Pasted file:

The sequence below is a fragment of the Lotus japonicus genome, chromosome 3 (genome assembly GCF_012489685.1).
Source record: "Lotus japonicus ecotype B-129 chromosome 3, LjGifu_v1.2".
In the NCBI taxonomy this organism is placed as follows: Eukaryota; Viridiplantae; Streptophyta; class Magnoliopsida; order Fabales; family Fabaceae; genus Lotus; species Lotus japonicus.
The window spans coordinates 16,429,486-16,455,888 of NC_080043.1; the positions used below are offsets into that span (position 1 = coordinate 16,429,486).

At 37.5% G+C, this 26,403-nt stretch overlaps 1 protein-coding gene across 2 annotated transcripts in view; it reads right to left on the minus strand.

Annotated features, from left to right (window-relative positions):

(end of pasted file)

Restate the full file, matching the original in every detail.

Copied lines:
The sequence below is a fragment of the Lotus japonicus genome, chromosome 3 (genome assembly GCF_012489685.1).
Source record: "Lotus japonicus ecotype B-129 chromosome 3, LjGifu_v1.2".
In the NCBI taxonomy this organism is placed as follows: Eukaryota; Viridiplantae; Streptophyta; class Magnoliopsida; order Fabales; family Fabaceae; genus Lotus; species Lotus japonicus.
The window spans coordinates 16,429,486-16,455,888 of NC_080043.1; the positions used below are offsets into that span (position 1 = coordinate 16,429,486).

At 37.5% G+C, this 26,403-nt stretch overlaps 1 protein-coding gene across 2 annotated transcripts in view; it reads right to left on the minus strand.

Annotated features, from left to right (window-relative positions):